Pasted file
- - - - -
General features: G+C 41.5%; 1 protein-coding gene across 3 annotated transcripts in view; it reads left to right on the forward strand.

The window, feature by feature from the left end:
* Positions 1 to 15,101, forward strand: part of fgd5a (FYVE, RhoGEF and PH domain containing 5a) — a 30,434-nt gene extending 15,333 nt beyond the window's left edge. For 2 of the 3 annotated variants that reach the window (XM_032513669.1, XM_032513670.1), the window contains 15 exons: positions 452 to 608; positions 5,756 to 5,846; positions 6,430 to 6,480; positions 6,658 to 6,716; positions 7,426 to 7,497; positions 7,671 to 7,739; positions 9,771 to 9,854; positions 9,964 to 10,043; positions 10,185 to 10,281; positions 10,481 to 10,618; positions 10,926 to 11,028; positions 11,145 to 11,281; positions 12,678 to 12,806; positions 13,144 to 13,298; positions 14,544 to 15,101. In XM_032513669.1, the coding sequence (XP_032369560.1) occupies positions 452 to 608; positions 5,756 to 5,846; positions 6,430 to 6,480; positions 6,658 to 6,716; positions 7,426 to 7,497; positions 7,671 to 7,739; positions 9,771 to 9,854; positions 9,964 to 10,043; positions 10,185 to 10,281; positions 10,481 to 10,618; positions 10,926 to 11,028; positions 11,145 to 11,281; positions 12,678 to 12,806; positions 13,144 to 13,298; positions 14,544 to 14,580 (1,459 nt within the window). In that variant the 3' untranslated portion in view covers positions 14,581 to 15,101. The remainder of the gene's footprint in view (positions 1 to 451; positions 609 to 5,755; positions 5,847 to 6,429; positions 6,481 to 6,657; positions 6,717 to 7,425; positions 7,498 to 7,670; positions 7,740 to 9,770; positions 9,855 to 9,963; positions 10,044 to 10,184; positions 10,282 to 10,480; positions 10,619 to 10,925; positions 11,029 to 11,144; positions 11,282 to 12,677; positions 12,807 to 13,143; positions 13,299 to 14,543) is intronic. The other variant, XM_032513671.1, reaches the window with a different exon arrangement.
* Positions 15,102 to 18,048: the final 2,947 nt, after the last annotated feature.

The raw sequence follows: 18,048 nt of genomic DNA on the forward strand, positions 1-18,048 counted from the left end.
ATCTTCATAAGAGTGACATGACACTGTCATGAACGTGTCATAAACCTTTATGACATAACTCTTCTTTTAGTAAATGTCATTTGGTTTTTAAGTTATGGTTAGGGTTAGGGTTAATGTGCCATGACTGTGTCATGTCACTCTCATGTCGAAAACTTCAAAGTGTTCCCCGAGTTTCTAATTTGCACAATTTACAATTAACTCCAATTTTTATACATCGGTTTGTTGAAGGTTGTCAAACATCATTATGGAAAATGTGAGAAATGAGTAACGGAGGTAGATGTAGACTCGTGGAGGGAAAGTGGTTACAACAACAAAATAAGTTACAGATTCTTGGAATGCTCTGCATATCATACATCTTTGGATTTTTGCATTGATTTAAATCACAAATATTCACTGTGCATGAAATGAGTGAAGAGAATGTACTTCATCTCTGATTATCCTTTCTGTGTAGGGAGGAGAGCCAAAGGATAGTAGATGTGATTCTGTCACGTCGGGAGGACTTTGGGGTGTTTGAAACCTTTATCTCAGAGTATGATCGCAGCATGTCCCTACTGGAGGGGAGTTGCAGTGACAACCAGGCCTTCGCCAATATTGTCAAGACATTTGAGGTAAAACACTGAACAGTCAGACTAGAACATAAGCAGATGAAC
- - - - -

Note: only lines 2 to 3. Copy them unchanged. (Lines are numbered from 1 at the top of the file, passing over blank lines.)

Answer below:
The window, feature by feature from the left end:
* Positions 1 to 15,101, forward strand: part of fgd5a (FYVE, RhoGEF and PH domain containing 5a) — a 30,434-nt gene extending 15,333 nt beyond the window's left edge. For 2 of the 3 annotated variants that reach the window (XM_032513669.1, XM_032513670.1), the window contains 15 exons: positions 452 to 608; positions 5,756 to 5,846; positions 6,430 to 6,480; positions 6,658 to 6,716; positions 7,426 to 7,497; positions 7,671 to 7,739; positions 9,771 to 9,854; positions 9,964 to 10,043; positions 10,185 to 10,281; positions 10,481 to 10,618; positions 10,926 to 11,028; positions 11,145 to 11,281; positions 12,678 to 12,806; positions 13,144 to 13,298; positions 14,544 to 15,101. In XM_032513669.1, the coding sequence (XP_032369560.1) occupies positions 452 to 608; positions 5,756 to 5,846; positions 6,430 to 6,480; positions 6,658 to 6,716; positions 7,426 to 7,497; positions 7,671 to 7,739; positions 9,771 to 9,854; positions 9,964 to 10,043; positions 10,185 to 10,281; positions 10,481 to 10,618; positions 10,926 to 11,028; positions 11,145 to 11,281; positions 12,678 to 12,806; positions 13,144 to 13,298; positions 14,544 to 14,580 (1,459 nt within the window). In that variant the 3' untranslated portion in view covers positions 14,581 to 15,101. The remainder of the gene's footprint in view (positions 1 to 451; positions 609 to 5,755; positions 5,847 to 6,429; positions 6,481 to 6,657; positions 6,717 to 7,425; positions 7,498 to 7,670; positions 7,740 to 9,770; positions 9,855 to 9,963; positions 10,044 to 10,184; positions 10,282 to 10,480; positions 10,619 to 10,925; positions 11,029 to 11,144; positions 11,282 to 12,677; positions 12,807 to 13,143; positions 13,299 to 14,543) is intronic. The other variant, XM_032513671.1, reaches the window with a different exon arrangement.